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You may have a homemade cloth face mask. Maybe, you learned how to make a face mask out of an easy DIY pattern you found online. You clever reader. It could be that you bought disposable masks, your time matters. I get it. Here’s what we know about Face Masks and Legionnaires disease.
If you’ve chosen to follow the COVID-19 safety guidelines, it’s important to keep your face clean. More than that, you need to protect your lungs. With face masks considered the responsible choice, let’s look at a looming question.
Can you get sick from an unwashed face mask?
It’s a rising concern after ever-changing standards as science understands the disease. A few slips of the wrong words and a front-page story is made. Look at this scenario:
Earlier this month a speaker representing NCH Healthcare stated 4 people were hospitalized with Legionnaires due to the use of face masks. However, NCH CEO Paul Hiltz corrected that misinformation by stating there were no cases of Legionnaires in the system at all.
This doesn’t mean Legionnaires isn’t connected to COVID, but masks most likely aren’t the problem. Okay, yes, if you wash your face mask and wear it wet, you could breathe in stagnate-bacteria riddled water harboring legionella. So, don’t do that.
Yes, maybe, with a collection of mistakes you could get Legionnaires disease via an old, water-logged, face mask that you found in the bottom of your laundry hamper. However, more likely the smell would keep you from strapping that to your mouth and nose. It’s more of a possibility to contract Legionnaires from an improperly cleaned CPAP machine or humidifier. That’s because it’s a problem you don’t know is there until you suffer the consequences of it.
Aerosols are a taxi for Legionnaires. In fact, wearing a mask is the best way to avoid Legionnaires in that scenario. However, since Aerosols are everywhere, like air conditioning cooling towers, hot tubs, or showers, it’s unlikely you’ll know exactly when to don the mask. That shouldn’t matter at the moment, because we’re masks anyway, right? I mean, I’d hope so.
Oh, so there’s more than one reason to wear a mask?
Yes! I see you’re with me on this. Let’s investigate a little more.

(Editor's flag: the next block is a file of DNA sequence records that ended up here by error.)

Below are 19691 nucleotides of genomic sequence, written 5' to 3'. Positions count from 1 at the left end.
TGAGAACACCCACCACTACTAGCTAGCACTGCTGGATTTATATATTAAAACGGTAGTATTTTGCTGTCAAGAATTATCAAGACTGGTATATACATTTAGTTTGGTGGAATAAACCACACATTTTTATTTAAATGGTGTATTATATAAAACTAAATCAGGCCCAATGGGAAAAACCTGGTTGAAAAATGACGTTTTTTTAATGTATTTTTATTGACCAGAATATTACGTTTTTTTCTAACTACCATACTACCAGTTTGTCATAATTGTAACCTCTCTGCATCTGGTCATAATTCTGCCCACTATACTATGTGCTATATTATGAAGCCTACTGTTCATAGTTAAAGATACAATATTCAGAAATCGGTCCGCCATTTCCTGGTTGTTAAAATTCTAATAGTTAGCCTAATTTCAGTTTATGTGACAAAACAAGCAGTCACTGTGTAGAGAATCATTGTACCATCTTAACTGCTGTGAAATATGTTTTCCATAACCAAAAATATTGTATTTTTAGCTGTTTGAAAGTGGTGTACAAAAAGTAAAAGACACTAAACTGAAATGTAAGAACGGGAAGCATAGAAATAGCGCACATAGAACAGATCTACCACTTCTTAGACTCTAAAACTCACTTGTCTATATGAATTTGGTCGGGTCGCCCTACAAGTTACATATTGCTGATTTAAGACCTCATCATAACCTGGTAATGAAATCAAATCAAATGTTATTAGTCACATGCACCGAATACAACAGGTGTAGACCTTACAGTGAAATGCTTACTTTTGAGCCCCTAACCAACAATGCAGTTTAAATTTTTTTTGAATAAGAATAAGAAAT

There’s an unintended consequence of the lockdowns and that is the dormant water in buildings closed due to the Coronavirus pandemic. Legionella is a bacterium that loves to live in standing water. It also happens to take rides on water droplets. So, a wrong inhale could mean a new place for Legionella to settle, and that happens to be in your lungs. Without patrons visiting establishments, systems weren’t used enough to prevent a bacteria infestation. Though Legionella can’t be passed from person to person like Covid-19, there are some symptomatic similarities.
Coronavirus has caused an increase in Legionnaires Disease; however, a mask mandate due to Corona can help protect you from this problem. At this point, you not only need to wear the mask to protect yourself and others from Covid spread, you should also be wearing one because the building you enter might not have done the proper maintenance to remove this bacteria from there temporarily unused pipes.
The symptoms of the two diseases are incredibly similar. Both are detrimental to the lungs and are a higher threat to those with immunocompromised systems. They come with high-fevers, labored breathing, and uncontrollable cough. Legionnaires diagnosis can be missed in the search for Corona infections. There will likely be more cases of Legionnaires as the stay-at-home orders are lifted.
CDC says people at increased risk of developing Legionnaires’ disease, such as those with weakened immune systems, should consult with a medical provider regarding participation in flushing, cooling tower cleaning, or other activities that may generate aerosols. Wearing a half-face air-purifying respirator equipped with an N95 filter, or an N95 filtering face piece, may be appropriate in enclosed spaces where aerosol generation is likely. Respirators must be used in accordance with a comprehensive respiratory protection program, which includes fit testing, training, and medical clearance ahead of their use.
So, it’s settled. Face masks are probably a good idea whether it be for Corona, or until maintenance can be assured to all those visiting establishments. Now, let’s get to the goods. Here’s the best ways to wash your masks. Do you think Batman had this problem too? Nah, I’m sure Alfred had it handled.
Cloth Face masks:
On a personal note from a fellow human in pandemic times:
Listen, I hear you. We’re all tired of the onslaught of what-to-dos and what-not-to-dos. Try not to let it overwhelm you. The coronavirus pandemic will likely cause a domino effect of consequences we could not foresee. I’m willing to bet there will be more that makes you say, “Seriously?”
So, try to adapt the best you can. Hang in there. Think of it as an opportunity to do things you probably should have been doing but didn’t know about. Like washing your showerhead monthly. You don’t want to waste that expensive skin cleansing sugar-scrub by mixing it with legionnaire water.
Maybe, just maybe, without Corona you wouldn’t know about these things. In fact, once I’m done here, I’m thinking I’ll go run the faucet in the downstairs bathroom for a bit just to make sure things don’t get stagnate. After that, I’ll celebrate my adulthood moment and applaud you as well.
As always make your food safe, with a careful focus on your water this time – keep Face Masks and Legionnaires disease in mind. I’ll challenge you today to also keep your mind safe in these trying times. Spoil yourself for a minute, I did mention a sugar scrub. I’m thinking, it’s time for some self-care.
By: Heaven Bassett